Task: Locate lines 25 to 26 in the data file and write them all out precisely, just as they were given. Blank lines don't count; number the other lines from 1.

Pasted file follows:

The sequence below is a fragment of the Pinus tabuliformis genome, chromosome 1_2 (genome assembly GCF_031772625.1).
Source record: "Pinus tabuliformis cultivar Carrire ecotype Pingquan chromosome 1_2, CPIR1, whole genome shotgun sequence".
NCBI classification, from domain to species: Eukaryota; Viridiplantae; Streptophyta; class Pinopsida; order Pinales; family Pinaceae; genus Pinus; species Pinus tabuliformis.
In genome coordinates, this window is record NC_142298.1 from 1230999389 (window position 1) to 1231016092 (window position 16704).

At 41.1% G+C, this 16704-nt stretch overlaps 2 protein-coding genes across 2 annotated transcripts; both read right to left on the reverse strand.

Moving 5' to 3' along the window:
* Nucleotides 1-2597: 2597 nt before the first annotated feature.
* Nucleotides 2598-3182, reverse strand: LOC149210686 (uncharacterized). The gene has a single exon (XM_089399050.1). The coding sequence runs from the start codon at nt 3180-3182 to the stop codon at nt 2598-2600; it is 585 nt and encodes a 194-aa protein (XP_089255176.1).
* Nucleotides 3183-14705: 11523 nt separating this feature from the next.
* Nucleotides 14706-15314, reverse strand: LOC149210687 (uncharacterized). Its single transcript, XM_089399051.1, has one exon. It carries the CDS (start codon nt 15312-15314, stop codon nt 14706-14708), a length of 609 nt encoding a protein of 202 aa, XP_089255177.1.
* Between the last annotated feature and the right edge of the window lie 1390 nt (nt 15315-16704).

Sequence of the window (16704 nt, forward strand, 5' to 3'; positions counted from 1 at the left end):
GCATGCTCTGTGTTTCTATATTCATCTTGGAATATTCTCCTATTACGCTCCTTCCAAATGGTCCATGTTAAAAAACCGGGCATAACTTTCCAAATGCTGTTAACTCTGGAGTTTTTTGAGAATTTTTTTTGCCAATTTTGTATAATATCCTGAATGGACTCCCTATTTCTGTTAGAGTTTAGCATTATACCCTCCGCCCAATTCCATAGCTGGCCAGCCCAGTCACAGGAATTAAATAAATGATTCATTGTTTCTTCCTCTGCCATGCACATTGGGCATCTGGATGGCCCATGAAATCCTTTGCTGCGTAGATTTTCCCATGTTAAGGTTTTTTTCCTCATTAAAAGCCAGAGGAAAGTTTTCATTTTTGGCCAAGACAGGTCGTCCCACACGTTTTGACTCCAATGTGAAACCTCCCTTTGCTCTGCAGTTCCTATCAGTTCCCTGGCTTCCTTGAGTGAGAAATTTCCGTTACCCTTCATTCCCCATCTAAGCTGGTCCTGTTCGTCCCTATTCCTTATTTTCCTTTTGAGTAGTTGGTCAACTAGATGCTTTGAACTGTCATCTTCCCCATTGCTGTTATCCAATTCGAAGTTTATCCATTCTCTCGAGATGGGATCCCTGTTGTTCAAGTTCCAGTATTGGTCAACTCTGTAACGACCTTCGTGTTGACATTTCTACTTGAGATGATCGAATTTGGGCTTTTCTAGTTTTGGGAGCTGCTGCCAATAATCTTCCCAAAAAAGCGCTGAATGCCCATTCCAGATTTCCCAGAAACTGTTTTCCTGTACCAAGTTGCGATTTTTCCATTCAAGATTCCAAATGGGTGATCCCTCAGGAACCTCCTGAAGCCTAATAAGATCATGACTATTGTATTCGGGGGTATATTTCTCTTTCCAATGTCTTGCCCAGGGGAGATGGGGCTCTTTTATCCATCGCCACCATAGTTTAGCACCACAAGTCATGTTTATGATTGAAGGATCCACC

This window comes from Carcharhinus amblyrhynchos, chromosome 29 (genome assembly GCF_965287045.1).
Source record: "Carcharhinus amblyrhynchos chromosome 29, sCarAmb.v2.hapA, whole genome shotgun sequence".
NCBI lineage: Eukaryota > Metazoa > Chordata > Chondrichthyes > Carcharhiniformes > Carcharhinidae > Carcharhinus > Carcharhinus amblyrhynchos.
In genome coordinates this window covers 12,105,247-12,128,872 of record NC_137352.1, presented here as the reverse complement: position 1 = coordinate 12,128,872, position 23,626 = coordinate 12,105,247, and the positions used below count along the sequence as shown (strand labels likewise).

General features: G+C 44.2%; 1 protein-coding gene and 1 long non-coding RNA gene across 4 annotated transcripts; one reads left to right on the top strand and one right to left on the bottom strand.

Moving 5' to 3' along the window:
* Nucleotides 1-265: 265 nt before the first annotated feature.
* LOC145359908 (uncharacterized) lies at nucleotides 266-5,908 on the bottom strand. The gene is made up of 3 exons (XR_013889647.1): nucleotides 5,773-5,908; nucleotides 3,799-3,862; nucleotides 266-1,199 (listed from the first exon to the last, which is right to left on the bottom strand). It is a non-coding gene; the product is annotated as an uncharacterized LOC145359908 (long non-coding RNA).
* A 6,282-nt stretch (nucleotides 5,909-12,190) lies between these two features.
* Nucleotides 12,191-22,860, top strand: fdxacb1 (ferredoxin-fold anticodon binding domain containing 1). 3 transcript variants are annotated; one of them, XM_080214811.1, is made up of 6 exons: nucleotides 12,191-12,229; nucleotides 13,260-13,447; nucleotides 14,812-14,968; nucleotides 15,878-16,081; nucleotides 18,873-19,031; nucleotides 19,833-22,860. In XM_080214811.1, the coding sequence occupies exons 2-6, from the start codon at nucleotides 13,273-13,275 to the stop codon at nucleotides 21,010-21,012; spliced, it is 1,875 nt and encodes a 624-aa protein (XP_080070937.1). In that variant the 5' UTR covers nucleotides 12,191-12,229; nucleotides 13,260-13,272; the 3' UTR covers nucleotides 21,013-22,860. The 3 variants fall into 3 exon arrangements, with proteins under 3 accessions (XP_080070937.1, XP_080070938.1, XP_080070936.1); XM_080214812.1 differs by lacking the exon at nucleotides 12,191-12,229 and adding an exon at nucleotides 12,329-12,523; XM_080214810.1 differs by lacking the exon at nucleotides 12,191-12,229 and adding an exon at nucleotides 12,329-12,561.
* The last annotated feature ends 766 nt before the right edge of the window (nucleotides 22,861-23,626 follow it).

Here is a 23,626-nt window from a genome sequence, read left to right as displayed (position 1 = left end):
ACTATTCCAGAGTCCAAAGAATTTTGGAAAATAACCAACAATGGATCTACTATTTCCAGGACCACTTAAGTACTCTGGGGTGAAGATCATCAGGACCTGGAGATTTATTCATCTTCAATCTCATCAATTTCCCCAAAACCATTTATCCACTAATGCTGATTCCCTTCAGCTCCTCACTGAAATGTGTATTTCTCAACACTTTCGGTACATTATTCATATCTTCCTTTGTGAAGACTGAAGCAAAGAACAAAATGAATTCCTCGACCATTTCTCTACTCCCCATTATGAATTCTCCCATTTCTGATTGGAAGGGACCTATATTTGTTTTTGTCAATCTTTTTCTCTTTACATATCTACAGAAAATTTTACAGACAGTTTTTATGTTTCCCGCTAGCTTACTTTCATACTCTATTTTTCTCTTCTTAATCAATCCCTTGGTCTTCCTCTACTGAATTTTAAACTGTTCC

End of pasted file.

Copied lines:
Here is a 23,626-nt window from a genome sequence, read left to right as displayed (position 1 = left end):
ACTATTCCAGAGTCCAAAGAATTTTGGAAAATAACCAACAATGGATCTACTATTTCCAGGACCACTTAAGTACTCTGGGGTGAAGATCATCAGGACCTGGAGATTTATTCATCTTCAATCTCATCAATTTCCCCAAAACCATTTATCCACTAATGCTGATTCCCTTCAGCTCCTCACTGAAATGTGTATTTCTCAACACTTTCGGTACATTATTCATATCTTCCTTTGTGAAGACTGAAGCAAAGAACAAAATGAATTCCTCGACCATTTCTCTACTCCCCATTATGAATTCTCCCATTTCTGATTGGAAGGGACCTATATTTGTTTTTGTCAATCTTTTTCTCTTTACATATCTACAGAAAATTTTACAGACAGTTTTTATGTTTCCCGCTAGCTTACTTTCATACTCTATTTTTCTCTTCTTAATCAATCCCTTGGTCTTCCTCTACTGAATTTTAAACTGTTCC